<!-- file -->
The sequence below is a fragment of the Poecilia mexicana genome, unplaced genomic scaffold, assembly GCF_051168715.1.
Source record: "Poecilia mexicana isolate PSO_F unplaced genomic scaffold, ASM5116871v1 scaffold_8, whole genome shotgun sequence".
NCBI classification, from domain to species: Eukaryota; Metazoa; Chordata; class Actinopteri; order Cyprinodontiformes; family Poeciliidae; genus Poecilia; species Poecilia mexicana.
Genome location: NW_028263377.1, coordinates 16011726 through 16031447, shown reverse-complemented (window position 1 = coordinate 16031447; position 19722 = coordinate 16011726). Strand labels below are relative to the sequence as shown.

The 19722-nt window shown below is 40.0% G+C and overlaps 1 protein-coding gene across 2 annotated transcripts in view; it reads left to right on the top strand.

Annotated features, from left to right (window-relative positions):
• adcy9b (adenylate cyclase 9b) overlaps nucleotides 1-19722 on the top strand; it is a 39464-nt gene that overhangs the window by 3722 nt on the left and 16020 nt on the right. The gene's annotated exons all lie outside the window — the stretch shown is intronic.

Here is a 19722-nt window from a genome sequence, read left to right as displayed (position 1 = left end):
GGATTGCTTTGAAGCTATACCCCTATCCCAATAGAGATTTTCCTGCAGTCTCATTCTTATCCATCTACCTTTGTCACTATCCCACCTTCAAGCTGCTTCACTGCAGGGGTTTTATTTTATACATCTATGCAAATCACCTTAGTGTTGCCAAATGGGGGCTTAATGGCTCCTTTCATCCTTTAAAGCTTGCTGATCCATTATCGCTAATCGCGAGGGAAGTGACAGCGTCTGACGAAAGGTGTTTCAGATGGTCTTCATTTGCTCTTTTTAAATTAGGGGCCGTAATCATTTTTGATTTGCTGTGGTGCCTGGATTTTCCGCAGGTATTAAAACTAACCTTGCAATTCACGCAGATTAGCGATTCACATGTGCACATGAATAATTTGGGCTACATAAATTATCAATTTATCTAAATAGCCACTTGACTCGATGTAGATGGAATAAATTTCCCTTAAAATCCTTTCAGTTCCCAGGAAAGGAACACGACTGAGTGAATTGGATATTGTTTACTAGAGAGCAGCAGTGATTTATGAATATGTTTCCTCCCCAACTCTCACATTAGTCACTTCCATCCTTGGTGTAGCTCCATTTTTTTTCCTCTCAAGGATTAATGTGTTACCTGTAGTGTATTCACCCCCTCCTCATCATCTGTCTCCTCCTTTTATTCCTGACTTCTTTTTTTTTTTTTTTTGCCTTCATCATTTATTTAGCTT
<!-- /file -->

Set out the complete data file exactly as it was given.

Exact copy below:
The sequence below is a fragment of the Poecilia mexicana genome, unplaced genomic scaffold, assembly GCF_051168715.1.
Source record: "Poecilia mexicana isolate PSO_F unplaced genomic scaffold, ASM5116871v1 scaffold_8, whole genome shotgun sequence".
NCBI classification, from domain to species: Eukaryota; Metazoa; Chordata; class Actinopteri; order Cyprinodontiformes; family Poeciliidae; genus Poecilia; species Poecilia mexicana.
Genome location: NW_028263377.1, coordinates 16011726 through 16031447, shown reverse-complemented (window position 1 = coordinate 16031447; position 19722 = coordinate 16011726). Strand labels below are relative to the sequence as shown.

The 19722-nt window shown below is 40.0% G+C and overlaps 1 protein-coding gene across 2 annotated transcripts in view; it reads left to right on the top strand.

Annotated features, from left to right (window-relative positions):
• adcy9b (adenylate cyclase 9b) overlaps nucleotides 1-19722 on the top strand; it is a 39464-nt gene that overhangs the window by 3722 nt on the left and 16020 nt on the right. The gene's annotated exons all lie outside the window — the stretch shown is intronic.

Here is a 19722-nt window from a genome sequence, read left to right as displayed (position 1 = left end):
GGATTGCTTTGAAGCTATACCCCTATCCCAATAGAGATTTTCCTGCAGTCTCATTCTTATCCATCTACCTTTGTCACTATCCCACCTTCAAGCTGCTTCACTGCAGGGGTTTTATTTTATACATCTATGCAAATCACCTTAGTGTTGCCAAATGGGGGCTTAATGGCTCCTTTCATCCTTTAAAGCTTGCTGATCCATTATCGCTAATCGCGAGGGAAGTGACAGCGTCTGACGAAAGGTGTTTCAGATGGTCTTCATTTGCTCTTTTTAAATTAGGGGCCGTAATCATTTTTGATTTGCTGTGGTGCCTGGATTTTCCGCAGGTATTAAAACTAACCTTGCAATTCACGCAGATTAGCGATTCACATGTGCACATGAATAATTTGGGCTACATAAATTATCAATTTATCTAAATAGCCACTTGACTCGATGTAGATGGAATAAATTTCCCTTAAAATCCTTTCAGTTCCCAGGAAAGGAACACGACTGAGTGAATTGGATATTGTTTACTAGAGAGCAGCAGTGATTTATGAATATGTTTCCTCCCCAACTCTCACATTAGTCACTTCCATCCTTGGTGTAGCTCCATTTTTTTTCCTCTCAAGGATTAATGTGTTACCTGTAGTGTATTCACCCCCTCCTCATCATCTGTCTCCTCCTTTTATTCCTGACTTCTTTTTTTTTTTTTTTTGCCTTCATCATTTATTTAGCTT